How to Get Started with Homeschooling

Updated: September 23, 2020
More families than ever are deciding to give homeschooling a try, but it can be overwhelming at first. We've partnered with Study.com to develop a step-by-step action guide to help you get started with homeschooling.
You've decided to homeschool - what's next?

You’ve decided to homeschool. Now what? First of all, know that you are not alone. As families face unprecedented challenges regarding health, safety, changing schedules, and new school models during this time of global pandemic, more families than ever are deciding to give homeschooling a try. The good news is that even the least experienced of families can have a wonderful start to the homeschool adventure thanks to the plethora of easily accessible resources available online.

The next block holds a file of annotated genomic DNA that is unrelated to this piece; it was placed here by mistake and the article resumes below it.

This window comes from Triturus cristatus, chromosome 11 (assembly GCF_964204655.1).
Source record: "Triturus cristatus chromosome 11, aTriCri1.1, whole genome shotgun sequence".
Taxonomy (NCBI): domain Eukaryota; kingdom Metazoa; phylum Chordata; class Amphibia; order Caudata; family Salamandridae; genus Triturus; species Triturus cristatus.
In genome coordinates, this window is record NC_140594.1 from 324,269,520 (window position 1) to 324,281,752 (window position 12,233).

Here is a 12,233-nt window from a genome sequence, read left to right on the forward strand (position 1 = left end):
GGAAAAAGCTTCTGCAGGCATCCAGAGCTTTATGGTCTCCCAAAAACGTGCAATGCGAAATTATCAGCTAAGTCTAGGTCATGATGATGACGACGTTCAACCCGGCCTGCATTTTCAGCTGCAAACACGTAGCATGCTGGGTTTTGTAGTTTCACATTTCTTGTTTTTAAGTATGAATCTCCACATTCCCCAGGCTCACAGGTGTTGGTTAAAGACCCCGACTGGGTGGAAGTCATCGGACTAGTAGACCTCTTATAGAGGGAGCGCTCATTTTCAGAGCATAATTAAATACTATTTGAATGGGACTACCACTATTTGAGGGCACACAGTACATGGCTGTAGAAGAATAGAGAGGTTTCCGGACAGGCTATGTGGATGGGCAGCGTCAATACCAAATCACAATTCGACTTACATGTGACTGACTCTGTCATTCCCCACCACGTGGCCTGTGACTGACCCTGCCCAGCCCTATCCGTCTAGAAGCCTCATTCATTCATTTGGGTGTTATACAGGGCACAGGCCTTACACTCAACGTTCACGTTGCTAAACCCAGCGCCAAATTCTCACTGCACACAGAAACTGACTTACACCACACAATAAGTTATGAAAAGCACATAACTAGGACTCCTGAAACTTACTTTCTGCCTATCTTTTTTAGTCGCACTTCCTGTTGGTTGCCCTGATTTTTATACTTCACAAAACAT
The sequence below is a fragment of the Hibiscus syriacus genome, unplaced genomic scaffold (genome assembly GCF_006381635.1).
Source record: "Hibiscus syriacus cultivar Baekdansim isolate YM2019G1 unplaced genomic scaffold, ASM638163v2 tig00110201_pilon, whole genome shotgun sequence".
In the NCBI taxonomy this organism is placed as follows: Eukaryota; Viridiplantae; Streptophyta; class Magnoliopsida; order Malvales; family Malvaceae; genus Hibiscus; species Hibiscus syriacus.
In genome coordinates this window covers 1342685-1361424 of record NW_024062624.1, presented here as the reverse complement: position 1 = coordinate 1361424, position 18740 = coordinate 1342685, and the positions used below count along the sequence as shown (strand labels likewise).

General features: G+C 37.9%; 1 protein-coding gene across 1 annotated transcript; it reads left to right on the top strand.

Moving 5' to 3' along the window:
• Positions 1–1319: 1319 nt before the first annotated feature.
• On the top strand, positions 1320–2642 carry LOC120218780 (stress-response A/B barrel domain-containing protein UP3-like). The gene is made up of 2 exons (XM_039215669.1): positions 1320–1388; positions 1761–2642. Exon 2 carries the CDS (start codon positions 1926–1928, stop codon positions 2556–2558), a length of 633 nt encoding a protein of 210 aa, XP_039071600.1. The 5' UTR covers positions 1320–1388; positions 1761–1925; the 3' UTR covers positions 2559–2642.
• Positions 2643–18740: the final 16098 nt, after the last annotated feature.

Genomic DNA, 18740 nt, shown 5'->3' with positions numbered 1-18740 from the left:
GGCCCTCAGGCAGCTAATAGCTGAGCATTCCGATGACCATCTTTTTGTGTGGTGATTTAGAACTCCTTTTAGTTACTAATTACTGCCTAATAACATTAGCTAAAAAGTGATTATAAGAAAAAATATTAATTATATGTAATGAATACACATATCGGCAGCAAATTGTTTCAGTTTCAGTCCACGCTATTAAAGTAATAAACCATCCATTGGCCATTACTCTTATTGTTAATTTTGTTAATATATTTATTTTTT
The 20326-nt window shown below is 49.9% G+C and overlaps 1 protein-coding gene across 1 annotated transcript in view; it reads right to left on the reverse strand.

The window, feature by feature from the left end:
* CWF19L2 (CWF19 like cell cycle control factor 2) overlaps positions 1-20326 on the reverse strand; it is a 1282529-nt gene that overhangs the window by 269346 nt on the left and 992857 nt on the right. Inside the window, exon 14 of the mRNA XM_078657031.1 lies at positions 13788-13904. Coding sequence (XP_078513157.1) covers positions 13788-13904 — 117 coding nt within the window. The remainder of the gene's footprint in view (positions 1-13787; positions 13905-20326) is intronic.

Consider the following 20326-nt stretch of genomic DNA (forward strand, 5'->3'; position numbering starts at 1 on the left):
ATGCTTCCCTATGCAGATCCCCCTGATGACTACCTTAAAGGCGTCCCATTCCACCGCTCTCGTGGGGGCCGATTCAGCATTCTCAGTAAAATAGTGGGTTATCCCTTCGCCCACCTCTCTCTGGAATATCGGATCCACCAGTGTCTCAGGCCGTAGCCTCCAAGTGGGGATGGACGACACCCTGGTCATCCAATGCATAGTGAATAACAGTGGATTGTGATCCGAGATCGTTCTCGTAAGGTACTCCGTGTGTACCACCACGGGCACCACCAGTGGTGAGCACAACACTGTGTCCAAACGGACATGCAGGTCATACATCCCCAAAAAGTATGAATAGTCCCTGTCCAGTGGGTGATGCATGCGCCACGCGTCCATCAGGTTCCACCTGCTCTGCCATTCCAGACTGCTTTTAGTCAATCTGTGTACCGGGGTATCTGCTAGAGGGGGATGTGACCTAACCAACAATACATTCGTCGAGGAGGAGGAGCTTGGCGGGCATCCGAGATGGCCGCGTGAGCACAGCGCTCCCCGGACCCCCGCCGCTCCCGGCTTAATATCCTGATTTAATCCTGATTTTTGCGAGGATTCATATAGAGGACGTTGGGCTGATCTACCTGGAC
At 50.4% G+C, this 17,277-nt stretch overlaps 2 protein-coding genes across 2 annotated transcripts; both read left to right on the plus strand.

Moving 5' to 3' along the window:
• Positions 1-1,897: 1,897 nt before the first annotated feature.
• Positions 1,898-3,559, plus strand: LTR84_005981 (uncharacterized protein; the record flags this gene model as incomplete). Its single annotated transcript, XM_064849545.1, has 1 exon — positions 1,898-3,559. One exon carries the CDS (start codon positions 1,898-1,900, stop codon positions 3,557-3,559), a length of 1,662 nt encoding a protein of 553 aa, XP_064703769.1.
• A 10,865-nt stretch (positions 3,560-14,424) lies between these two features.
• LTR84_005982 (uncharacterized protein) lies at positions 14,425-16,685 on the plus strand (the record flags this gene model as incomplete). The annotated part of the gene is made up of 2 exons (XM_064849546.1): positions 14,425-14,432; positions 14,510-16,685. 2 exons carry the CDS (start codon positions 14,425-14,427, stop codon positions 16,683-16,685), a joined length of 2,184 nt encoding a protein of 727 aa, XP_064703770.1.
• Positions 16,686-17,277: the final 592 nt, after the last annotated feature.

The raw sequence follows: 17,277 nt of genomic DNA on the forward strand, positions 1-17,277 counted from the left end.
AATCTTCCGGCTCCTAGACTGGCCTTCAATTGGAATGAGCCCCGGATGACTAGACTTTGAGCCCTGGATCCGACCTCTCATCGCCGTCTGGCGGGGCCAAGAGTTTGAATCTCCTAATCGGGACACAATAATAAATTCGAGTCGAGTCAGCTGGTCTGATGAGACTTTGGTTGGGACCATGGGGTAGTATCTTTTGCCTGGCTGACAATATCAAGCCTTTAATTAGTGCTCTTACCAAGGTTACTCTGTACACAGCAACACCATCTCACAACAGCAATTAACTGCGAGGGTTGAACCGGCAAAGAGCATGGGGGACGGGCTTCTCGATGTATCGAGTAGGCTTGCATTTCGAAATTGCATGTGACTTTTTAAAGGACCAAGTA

More: How to Talk to Your Kids About the Upcoming School Year

If you have predetermined opinions about what homeschooling is like, know that the sky's the limit when it comes to what’s possible these days. Homeschooling has become a popular choice for families all across the country. It’s an educational model that is even being chosen by families with two working parents as the level of resources have made so much more possible for families of all kinds.

As you first consider how to get started with homeschooling, it is natural to feel overwhelmed. Fortunately, we have a step-by-step action guide and information about how Study.com can support your homeschooling to help you get started:

1.  Research Homeschool Laws and Standards for Your State

The first step to getting started with homeschooling is to make sure you fully understand the homeschool laws for the state that you live in. Each state has its own homeschool laws for families to follow. Study.com provides all of these state laws in an easy to navigate format.

It’s important to check these laws before anything else as there may be specific requirements related to whether you are even able to homeschool or not, since the parent may need to have a high school diploma or college degree. It is also important to know exactly what steps you need to take to notify your local school district about your decision to homeschool.

2.  Reflect Upon the Specific Needs of Your Homeschool Situation